CRABB ROBINSON -
Henry Crabb Robinson on Books and Their Writers. Edited by Edith J. Morley. Three Vols. (Dent. 31s. 6d.) THESE volumes, the third of which is chiefly concerned with elaborate indexes, must be considered partly as a reference book for the use of students of literature. Anyone engaged in biographical or critical inquiry within the period of Crabb Robinson's useful life—from 1775 to i867—will fail to consult the book at his, or more probably her, own risk. The editor does not claim to have selected items of probable importance, but to have made accessible all " that Crabb Robinson had to say about the books he read and the writers he met." This is a great service to a numerous class of devotees, and will spare us much piecemeal publication. It will be found that Crabb had something to record about many more authors and questions of literature than would appear in the original edition of his Diary. At the same time, the old printed version of much that he registered in his acquaintance with famous men, at home and abroad, must yield to this new transcription. Presumably the great' necessity of Dr. Sadler, workbag towards the three volumes of 1869, was to compress and to omit. To give a single instance, under November 17th, 1814, Sadler publishes a short paragraph noting the accession of Hazlitt to the ranks of Edinburgh Reviewers. Professor Morley's text goes on where Sadler leaves off, and discloses the history—according to Hazlitt and his reporter—of Hazlitt's troubles as a contributor to the Morning Chronicle. And this instance is one of a multitude.
Perhaps on occasion recourse must still be had to the old edition. Thus, not long after the entry just mentioned, Sadler included a notice of that -wonderful journalist-Thonaas-Bames,
dated December 7th, 1814: Professor Morley cuts it. But under December 8th, she produces a passage from Barnes's talk about Leigh Hunt's affairs and opinions which Sadler omitted either from caution or lack of space. A good deal of gossip is now released from the diary. Lady Blessington indulged Crabb Robinson with plenty of it, and we find Mrs. Hoppner, long after Shelley's death, happily distributing her old scandal and the news that Shelley had had a child by Claire Clairmont. I have always suspected that " Mrs. Clairmont " was an artificial name, and in this publication it appears so ; the mother of Shelley's alleged, and Byron's detested, mistress was never married until she carried off William Godwin. Or so Crabb Robinson was informed. On the whole, he liked gossip, and he did not like Mrs. Godwin.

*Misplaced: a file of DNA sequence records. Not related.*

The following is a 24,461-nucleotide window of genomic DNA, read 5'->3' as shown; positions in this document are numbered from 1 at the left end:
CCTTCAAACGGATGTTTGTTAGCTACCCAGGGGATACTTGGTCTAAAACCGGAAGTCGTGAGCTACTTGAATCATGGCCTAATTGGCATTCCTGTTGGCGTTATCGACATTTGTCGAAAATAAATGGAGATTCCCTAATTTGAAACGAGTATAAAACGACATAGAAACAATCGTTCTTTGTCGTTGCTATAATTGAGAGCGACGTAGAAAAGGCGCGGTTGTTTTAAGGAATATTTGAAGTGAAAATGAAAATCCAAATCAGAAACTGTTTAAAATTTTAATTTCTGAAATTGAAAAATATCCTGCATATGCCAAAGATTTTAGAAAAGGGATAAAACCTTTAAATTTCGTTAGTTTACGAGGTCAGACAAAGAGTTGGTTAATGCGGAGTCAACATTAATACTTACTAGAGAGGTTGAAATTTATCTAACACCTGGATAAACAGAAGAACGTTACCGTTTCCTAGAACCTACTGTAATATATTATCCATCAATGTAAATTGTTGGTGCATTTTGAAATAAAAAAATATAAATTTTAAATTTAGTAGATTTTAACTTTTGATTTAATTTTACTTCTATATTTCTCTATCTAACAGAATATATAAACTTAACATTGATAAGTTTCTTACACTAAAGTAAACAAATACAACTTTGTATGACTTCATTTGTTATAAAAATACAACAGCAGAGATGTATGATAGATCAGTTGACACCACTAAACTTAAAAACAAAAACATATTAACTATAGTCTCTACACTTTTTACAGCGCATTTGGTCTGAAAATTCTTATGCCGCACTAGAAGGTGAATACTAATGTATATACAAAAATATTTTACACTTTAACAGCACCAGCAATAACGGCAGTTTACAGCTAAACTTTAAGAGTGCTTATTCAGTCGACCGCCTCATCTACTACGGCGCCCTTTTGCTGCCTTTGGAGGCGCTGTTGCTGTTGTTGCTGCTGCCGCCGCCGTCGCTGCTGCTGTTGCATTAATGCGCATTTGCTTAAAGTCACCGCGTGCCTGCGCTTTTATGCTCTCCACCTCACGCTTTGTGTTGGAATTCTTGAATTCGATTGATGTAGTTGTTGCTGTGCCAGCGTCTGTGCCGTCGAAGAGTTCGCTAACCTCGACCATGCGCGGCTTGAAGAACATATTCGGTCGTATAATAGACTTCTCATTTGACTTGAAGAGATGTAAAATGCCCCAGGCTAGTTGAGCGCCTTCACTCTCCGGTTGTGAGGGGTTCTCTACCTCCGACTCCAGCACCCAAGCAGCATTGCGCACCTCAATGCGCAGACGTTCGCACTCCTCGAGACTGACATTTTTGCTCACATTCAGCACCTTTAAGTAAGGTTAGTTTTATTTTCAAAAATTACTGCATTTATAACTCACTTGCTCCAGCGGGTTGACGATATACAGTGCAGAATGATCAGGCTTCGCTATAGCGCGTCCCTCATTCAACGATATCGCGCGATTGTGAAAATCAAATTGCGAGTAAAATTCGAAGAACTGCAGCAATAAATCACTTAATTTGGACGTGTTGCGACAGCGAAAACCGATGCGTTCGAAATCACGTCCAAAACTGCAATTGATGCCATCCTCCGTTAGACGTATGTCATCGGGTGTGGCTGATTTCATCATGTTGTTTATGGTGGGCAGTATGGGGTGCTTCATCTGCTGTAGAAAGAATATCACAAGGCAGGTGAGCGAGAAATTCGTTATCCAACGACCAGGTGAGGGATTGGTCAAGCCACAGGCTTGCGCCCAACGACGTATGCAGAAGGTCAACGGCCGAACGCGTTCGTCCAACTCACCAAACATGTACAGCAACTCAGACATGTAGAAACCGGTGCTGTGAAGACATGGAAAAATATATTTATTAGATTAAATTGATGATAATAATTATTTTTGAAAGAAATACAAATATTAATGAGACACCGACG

ProfesSor Morley then, with immense industry and resolution, has provided a repository of fact or fiction—but mainly gbod sound fact—for the advantage of all who may be collecting " materials " on figures of literature from George Dyer to Matthew Arnold. Is that all ? Far be it from me to define the book as only that. It is obviously an ideal book for dipping into, merely for the pleasure or the surprise or the instruction that comes from sudden clear glimpses of a vanished society. Crabb Robinson is in the Louvre (1814 again—a year of specious liberty)—he hears that Mrs. Siddons is in the room.
" I am almost ashamed to own that the sight of her gave me a delight beyond almost any I have received in Paris. Yet at times her countenance pained me. I watched her closely and did not like to see her knit her brows to assist her view of the pictures. Nor was she becomingly dressed ; Mrs. Siddons's head ought not to be in a small chipped hat. Yet when she spoke to her sister and Mr. Lock who was with her she had her own graceful and fascinating smile, which notwithstanding some coarse features about her mouth delighted me. I followed her to the door ; it rained. I offered her my umbrella as no gentleman was with her ; she did not accept it, but I received her smile and thanks . . ."
That passage establishes another point. We have not a full diary in Professor Morley's volumes, but enough to show again, and with new light, that Crabb Robinson himself is a delightful study. Wise as he was, he may have made his mistakes. He thought it indelicate of Wordsworth's French daughter to address the poet in company as " Father." He did not approve of Martin Burney's giving way to grief when their old friend Mary Lamb was being buried. But such things make character, and it may be said that a reader with very little feeling for authors and books as such might follow Crabb Robinson curiously and intently through these volumes for the sake of Crabb Robinson. He tried to write things down as one who merely had the privilege of knowing men of genius and talent ; but he often seems to be living things through again as though he after all were the centre of gravity there. It was no case of jealousy, or the wish to belittle. His treatment of Hazlitt displays his power of separating personal disagree- ment from realisation of eminence. Still, Crabb was a diarist ; and the real diarist is always the king of a court of shadows.